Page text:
• Asking about development opportunities is fine, as this shows that you want to stick around, but do not ask about salary or benefits!
  • Your reasons for leaving may be a question the interviewer asks, so have a professional answer prepared. It’s OK to be honest but do frame it in a positive light – saying that the firm was moving in a different direction to where you wanted to go, or that you feel you’ve achieved all that you can in the post will be sufficient.
  • Don’t talk down your current employer. Following the previous point, this is absolutely vital. Any unprofessional or personal comments will not win you brownie points with the interviewer.
  • Ask the interviewer questions, for example: the legal specialisms of the firm, how they plan to grow, or where the partners want to take the firm. It’s important you show an interest in the firm you may work for. 

Popular interview questions still revolve around the topics of: teamwork, business development, planning and organisational skills, client focus, initiative, and motivation/drive for results. Consider these interview questions and how you might answer them. We’ve put some tips and tricks to give you a head start:

1. Tell me about one of the toughest groups you've had to work with. What made it difficult? - What did you do?

Talk about why the group was tough, without talking down other people. Was there a deadline, or a challenging area of the law you had to address, for instance? Focus on your actions, not other people’s.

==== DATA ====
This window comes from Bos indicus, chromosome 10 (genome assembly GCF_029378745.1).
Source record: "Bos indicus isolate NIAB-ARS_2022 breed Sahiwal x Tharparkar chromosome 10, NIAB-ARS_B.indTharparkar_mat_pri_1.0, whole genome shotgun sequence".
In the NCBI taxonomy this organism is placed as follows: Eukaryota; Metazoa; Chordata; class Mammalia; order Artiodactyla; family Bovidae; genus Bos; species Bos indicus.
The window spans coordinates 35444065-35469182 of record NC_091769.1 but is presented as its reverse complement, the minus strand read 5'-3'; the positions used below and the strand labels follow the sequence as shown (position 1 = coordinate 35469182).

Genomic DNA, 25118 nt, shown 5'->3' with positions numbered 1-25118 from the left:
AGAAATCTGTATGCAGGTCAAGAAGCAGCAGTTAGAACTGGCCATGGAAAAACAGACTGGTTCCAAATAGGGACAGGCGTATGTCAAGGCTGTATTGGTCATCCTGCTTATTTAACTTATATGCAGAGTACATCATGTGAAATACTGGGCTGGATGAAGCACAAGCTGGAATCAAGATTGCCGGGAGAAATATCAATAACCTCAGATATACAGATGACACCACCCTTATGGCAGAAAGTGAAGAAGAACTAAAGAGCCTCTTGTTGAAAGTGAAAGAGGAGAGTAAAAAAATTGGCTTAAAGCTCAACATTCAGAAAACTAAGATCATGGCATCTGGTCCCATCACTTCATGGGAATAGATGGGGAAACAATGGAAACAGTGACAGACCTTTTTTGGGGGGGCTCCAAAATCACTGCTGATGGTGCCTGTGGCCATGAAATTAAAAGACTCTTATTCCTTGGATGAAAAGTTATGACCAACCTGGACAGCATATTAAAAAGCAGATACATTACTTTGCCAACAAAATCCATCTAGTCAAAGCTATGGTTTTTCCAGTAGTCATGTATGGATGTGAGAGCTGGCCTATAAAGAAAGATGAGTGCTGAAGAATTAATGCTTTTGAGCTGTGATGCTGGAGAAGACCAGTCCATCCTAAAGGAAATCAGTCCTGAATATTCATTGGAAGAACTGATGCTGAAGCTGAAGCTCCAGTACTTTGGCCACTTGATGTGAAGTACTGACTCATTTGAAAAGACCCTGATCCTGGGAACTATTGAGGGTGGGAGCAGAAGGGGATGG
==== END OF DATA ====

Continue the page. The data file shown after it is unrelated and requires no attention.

2. Tell me a situation in which you were able to turn around a negative client? - What was the issue? - How did you accomplish the turnaround?

Again, don’t vent about the client. Explain how they came to be upset. Demonstrate that you took positive actions, like listening and being patient, to resolve the situation.

3. Give me an example of when a mistake you made provided you with a learning experience?

This isn’t a trick question – we all make mistakes, so don’t say you haven’t! Focus on how your rectifying the mistake resulted in a better way of working for you, the team or firm. 

Celebrations and learnings

So, you excelled at the interview and have been offered a position – great news! However, if you didn’t receive an offer this time, don’t panic! You can still take a lot away from the experience. Ask the interviewer or your recruitment consultant for feedback – understanding areas where your interview performance could have been better gives you insight into what to change next time.

Our interview checklist for legal candidates is full of practical tips and information to help you make the best of an interview. From preparation to the actual interview, it has everything to help you land your dream legal job. Visit our website or call 01772 259 121 to request your free copy.

And if you enjoyed this blog, you may also like to read our blog top tips for your first few weeks. Don’t forget to have a look at our recent job vacancies too.